Publication Date


Faculty Advisor

Ilaria Ossella-Durbal

Graduation Year



A paper submitted in partial fulfillment of the requirements for the Mark Israel Summer Research Fellowship. For the press release about Ms. Phung's award, please click here.


Overall, the incentives for foreign direct investment (FDI) vary vastly across time periods and regions. A preliminary analysis suggests that since 1990, investors tend to look for countries which can provide them with advantages in services and knowledge – capital intensive manufacturing industries. These advantages include the human capital stock and market size of the host country. On the other hand, considering a longer period, from 1980 to 2014, the more predominant advantages are natural resources and labor force. In this paper, we study two questions regarding what drives FDI to developing countries. First, what are the determinants that make specific developing countries more attractive as a destination of FDI? Secondly, have these determinants differed between the time period 1980 – 2014 and 1990 – 2014? We follow the seminal work by Dunning as the theoretical basis for our empirical model and consider as many developing countries as possible given data limitations.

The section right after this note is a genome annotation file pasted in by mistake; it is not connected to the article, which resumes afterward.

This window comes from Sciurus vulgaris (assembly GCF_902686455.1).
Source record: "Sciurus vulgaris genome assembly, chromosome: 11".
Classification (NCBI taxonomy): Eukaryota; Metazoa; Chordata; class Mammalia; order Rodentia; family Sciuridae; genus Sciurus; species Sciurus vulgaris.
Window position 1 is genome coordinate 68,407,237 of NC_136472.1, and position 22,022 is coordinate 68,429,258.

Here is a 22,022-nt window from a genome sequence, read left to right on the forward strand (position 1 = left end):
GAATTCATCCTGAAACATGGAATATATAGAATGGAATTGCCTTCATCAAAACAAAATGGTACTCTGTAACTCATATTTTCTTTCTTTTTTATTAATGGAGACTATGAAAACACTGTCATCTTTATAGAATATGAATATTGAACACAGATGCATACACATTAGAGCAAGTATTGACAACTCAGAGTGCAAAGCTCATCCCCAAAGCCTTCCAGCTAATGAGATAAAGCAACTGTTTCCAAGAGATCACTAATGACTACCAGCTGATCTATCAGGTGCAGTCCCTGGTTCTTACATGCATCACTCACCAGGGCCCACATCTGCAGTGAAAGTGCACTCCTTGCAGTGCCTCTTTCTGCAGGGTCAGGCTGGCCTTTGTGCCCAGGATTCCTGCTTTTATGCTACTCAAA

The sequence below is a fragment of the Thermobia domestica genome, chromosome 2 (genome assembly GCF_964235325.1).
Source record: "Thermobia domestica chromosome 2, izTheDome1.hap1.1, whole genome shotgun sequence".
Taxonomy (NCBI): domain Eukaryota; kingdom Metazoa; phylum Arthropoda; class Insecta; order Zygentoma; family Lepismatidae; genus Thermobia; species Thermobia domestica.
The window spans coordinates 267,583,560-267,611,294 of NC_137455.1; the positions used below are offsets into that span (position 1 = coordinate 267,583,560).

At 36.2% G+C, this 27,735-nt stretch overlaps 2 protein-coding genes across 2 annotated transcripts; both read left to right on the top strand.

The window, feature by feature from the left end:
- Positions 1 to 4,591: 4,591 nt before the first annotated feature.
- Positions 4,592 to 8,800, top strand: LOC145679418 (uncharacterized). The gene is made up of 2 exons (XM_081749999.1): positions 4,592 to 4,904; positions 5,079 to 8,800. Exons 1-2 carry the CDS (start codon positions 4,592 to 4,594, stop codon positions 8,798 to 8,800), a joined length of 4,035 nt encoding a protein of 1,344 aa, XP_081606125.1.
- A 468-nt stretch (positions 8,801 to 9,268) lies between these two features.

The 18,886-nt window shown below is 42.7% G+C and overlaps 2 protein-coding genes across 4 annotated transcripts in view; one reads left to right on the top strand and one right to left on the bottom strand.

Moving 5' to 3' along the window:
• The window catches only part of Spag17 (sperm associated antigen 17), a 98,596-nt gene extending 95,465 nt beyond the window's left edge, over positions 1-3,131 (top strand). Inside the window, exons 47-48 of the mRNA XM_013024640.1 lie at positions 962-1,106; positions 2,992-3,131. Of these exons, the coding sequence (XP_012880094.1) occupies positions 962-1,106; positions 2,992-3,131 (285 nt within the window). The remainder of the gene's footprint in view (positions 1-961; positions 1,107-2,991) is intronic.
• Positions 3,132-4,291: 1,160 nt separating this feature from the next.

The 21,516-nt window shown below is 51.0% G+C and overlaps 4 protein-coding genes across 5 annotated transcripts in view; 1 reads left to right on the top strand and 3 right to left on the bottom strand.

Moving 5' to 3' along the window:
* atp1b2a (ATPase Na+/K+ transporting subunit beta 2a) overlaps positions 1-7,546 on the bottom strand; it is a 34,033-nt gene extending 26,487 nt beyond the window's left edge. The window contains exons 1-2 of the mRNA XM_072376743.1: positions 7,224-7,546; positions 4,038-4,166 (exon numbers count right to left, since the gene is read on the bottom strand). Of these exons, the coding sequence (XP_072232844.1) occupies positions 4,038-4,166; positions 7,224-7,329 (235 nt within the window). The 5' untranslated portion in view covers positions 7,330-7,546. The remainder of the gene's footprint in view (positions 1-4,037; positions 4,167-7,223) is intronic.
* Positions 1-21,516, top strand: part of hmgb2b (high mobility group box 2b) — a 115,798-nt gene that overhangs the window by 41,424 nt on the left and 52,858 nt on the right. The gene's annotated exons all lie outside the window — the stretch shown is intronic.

Economics | International Economics